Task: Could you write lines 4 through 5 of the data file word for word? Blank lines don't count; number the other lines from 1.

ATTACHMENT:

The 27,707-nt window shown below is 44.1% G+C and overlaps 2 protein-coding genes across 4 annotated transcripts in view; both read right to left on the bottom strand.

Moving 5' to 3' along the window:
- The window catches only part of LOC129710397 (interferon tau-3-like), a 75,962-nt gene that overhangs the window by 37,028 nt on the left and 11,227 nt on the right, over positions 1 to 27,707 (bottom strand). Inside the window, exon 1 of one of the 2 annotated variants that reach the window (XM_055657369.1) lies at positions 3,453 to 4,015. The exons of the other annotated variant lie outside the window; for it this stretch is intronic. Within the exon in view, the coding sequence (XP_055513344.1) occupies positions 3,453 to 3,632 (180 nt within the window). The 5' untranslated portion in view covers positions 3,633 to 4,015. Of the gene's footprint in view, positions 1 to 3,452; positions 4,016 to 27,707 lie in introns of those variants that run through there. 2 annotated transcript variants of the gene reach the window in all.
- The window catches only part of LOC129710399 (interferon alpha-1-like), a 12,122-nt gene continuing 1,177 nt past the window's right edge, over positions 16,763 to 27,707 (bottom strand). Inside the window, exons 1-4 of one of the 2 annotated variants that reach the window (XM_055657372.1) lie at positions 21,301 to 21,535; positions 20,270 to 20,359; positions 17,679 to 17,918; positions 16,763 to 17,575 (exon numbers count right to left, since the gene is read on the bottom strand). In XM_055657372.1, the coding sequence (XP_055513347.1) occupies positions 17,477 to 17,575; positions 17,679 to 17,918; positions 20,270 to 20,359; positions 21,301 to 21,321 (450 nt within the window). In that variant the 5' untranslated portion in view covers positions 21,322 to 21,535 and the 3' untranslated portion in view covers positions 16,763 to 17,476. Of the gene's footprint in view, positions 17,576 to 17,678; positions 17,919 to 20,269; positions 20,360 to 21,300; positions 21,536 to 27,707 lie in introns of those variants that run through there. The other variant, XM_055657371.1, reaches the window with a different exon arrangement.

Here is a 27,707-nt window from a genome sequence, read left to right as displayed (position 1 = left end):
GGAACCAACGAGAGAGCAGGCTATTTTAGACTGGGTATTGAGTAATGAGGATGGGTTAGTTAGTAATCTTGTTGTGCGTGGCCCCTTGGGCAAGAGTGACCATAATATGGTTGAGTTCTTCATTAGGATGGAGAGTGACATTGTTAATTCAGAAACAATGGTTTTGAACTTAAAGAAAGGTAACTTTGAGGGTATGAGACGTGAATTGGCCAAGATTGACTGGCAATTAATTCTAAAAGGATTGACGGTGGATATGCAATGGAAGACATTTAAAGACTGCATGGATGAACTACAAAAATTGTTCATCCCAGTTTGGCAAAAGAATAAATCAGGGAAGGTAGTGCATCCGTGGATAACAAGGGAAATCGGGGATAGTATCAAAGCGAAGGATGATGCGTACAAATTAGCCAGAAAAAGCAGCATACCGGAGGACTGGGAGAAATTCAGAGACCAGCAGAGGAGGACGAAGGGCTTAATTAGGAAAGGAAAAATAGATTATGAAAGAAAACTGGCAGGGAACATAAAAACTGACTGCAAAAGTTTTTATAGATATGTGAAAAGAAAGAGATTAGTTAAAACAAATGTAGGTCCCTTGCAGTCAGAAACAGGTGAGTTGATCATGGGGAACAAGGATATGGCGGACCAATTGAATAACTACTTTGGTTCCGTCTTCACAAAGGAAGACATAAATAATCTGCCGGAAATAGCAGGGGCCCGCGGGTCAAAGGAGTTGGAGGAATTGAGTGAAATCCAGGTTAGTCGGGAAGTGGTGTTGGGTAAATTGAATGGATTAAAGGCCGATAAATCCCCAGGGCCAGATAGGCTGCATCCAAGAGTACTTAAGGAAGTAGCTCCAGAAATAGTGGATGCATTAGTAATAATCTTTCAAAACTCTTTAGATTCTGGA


- The window catches only part of LOC129710399 (interferon alpha-1-like), a 12,122-nt gene continuing 1,177 nt past the window's right edge, over positions 16,763 to 27,707 (bottom strand). Inside the window, exons 1-4 of one of the 2 annotated variants that reach the window (XM_055657372.1) lie at positions 21,301 to 21,535; positions 20,270 to 20,359; positions 17,679 to 17,918; positions 16,763 to 17,575 (exon numbers count right to left, since the gene is read on the bottom strand). In XM_055657372.1, the coding sequence (XP_055513347.1) occupies positions 17,477 to 17,575; positions 17,679 to 17,918; positions 20,270 to 20,359; positions 21,301 to 21,321 (450 nt within the window). In that variant the 5' untranslated portion in view covers positions 21,322 to 21,535 and the 3' untranslated portion in view covers positions 16,763 to 17,476. Of the gene's footprint in view, positions 17,576 to 17,678; positions 17,919 to 20,269; positions 20,360 to 21,300; positions 21,536 to 27,707 lie in introns of those variants that run through there. The other variant, XM_055657371.1, reaches the window with a different exon arrangement.

Here is a 27,707-nt window from a genome sequence, read left to right as displayed (position 1 = left end):